2017-06-07 17_02_51-Torrance_Daily_Breeze_20170607_A01.pdf

2017-06-07 17_07_21-Torrance Daily Breeze

2017-06-07 17_07_00-Torrance Daily Breeze

On a lot in South Los Angeles, one company is working to prove a point — that private enterprise can help solve the homelessness crisis even while making a profit.

Amid skyrocketing rents and a spike in the homeless population across Los Angeles County, a pilot project by FlyawayHomes will turn dozens of unused metal shipping containers into housing units. The metal cargo containers, familiar to anyone who has visited the ports of Los Angeles and Long Beach, are converted into modular buildings much faster and cheaper than traditional building projects, all without public funds.

“The whole concept is, it’s a lot easier when you use private capital. You don’t have the same regulations,” said Kevin Hirai, a Palos Verdes Estates resident and chief operating officer for FlyawayHomes. “Affordable housing developers have a lot more challenges on their plate than we do.”

The idea is to make the developments a viable investment for developers looking for a profit, Hirai said. In that way, they’ll be more likely to pour their dollars into similar projects, and create more opportunities to help homeless people move off the streets, he said.

A new take

The plan is a dramatic departure from traditional permanent supportive housing developments, which pair affordable housing with supportive services designed to keep tenants in their homes and help with any mental, physical or other issues they might have.

FlyawayHomes isn’t the first to turn containers into housing. American Family Housing, an Orange County-based nonprofit, recently opened Potters Lane, a 16-unit apartment complex made with the metal vessels to offer affordable housing to homeless veterans.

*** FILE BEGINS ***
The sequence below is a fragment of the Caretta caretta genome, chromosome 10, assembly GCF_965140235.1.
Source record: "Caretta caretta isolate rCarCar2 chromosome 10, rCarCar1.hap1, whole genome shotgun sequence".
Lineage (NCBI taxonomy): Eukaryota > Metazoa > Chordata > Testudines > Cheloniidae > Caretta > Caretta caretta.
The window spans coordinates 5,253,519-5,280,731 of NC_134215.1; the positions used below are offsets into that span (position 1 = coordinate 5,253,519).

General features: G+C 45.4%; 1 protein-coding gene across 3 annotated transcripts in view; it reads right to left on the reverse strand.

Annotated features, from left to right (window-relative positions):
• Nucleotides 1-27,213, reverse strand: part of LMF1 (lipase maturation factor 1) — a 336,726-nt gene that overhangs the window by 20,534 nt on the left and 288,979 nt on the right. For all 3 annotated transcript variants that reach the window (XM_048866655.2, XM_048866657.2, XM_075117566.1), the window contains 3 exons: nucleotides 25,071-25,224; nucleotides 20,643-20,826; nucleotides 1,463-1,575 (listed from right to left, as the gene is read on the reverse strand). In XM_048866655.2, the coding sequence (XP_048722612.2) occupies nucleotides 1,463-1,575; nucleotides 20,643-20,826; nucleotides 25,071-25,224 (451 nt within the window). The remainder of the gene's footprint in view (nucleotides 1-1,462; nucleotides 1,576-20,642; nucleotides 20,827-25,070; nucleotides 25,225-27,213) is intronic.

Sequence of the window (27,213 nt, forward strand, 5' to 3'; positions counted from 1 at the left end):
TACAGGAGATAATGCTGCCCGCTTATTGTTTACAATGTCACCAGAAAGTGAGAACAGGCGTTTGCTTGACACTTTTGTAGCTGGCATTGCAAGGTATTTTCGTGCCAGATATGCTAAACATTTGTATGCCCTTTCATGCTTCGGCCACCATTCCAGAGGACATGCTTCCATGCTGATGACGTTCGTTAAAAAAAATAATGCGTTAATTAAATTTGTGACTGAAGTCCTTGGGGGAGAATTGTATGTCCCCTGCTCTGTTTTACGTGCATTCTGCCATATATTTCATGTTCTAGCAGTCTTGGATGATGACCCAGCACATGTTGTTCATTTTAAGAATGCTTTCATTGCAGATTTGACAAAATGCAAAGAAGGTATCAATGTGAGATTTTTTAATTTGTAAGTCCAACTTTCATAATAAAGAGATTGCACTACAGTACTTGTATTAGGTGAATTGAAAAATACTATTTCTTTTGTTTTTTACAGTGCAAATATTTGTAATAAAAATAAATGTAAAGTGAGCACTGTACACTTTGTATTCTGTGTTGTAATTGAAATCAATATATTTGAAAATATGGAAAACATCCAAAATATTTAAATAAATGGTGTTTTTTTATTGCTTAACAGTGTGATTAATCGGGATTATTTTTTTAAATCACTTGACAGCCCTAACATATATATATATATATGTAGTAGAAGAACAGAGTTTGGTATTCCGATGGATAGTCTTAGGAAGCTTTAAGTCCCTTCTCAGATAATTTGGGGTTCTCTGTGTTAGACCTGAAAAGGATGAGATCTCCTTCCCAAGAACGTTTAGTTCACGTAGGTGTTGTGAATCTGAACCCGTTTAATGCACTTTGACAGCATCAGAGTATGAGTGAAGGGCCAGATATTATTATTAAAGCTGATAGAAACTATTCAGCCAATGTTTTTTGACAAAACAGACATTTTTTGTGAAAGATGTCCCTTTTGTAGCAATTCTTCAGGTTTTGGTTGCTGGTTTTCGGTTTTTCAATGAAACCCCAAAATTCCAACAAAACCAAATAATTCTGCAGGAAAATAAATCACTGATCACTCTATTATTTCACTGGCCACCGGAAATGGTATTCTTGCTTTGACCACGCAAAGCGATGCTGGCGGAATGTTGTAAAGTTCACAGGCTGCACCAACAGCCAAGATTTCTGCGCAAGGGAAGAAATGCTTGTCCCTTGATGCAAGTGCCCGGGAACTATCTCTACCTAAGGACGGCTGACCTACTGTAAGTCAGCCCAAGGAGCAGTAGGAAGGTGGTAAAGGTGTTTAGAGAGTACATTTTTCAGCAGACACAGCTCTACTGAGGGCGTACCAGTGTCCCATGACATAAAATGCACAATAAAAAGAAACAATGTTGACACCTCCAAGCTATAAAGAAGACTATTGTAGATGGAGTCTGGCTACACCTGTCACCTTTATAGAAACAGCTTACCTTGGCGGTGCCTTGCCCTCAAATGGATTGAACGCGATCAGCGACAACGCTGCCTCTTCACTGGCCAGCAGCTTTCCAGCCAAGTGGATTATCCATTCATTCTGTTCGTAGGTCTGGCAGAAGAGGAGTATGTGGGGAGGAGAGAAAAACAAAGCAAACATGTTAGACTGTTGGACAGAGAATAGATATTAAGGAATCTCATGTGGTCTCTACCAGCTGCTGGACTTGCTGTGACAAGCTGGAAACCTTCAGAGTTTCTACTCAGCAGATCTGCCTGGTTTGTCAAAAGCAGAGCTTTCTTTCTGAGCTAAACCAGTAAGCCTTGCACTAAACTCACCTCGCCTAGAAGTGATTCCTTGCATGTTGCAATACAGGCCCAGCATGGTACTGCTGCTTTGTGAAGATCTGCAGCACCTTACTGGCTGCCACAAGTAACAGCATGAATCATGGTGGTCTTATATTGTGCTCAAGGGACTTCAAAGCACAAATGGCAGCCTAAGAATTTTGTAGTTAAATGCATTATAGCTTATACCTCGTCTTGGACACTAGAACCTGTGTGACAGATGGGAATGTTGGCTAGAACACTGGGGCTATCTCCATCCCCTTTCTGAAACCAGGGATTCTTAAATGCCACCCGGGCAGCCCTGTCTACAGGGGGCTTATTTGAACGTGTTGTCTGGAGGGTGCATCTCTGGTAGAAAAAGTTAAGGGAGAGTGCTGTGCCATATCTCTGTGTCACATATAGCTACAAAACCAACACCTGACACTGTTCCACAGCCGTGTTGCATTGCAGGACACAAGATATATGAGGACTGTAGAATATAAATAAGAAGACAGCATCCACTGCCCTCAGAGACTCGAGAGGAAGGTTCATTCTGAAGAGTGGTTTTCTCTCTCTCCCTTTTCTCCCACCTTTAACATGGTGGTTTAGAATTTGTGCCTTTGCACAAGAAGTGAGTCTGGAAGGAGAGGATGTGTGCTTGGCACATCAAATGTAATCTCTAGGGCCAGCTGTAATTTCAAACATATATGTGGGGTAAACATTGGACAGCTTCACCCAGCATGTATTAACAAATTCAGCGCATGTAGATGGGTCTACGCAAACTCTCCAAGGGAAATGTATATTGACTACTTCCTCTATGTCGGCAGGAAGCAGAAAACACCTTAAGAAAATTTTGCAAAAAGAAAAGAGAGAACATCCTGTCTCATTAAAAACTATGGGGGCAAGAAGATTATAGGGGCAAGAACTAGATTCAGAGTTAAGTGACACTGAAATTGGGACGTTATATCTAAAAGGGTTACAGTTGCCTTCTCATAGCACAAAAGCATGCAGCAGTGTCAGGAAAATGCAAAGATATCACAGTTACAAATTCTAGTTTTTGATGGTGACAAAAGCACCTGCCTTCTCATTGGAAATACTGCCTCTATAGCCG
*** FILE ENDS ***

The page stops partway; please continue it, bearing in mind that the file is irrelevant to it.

Funding the project entirely with private equity, however, makes it unique, in particular for a project targeting chronically homeless and disabled people, said John Maceri, executive director for The People Concern, which will provide the supportive services at the FlyawayHomes site.

“What that does is it lowers the cost per unit and also the time frame for construction,” Maceri said.

Normally, such developments take years to complete and cost hundreds of thousands of dollars per unit, partially because they rely on public grants and funds, Maceri said.

The FlyawayHomes model, however, eliminates the bureaucratic element of using public funds, replacing it with private equity. 

The company broke ground on its first project May 22, and the entire building on Colden Avenue is scheduled to be completed by November, which Hirai called a vast improvement over how long traditional building projects take.

Easy to re-create

A key element of the project is the use of premade shipping containers — similar to those that come and go at the ports of Los Angeles and Long Beach — to form the skeleton of the building, Hirai said.

The containers are refurbished by L.A.-based GrowthPoint Structures, which turns them from 20-by-8-foot metal shells into livable spaces with plumbing and electrical systems, insulation and windows.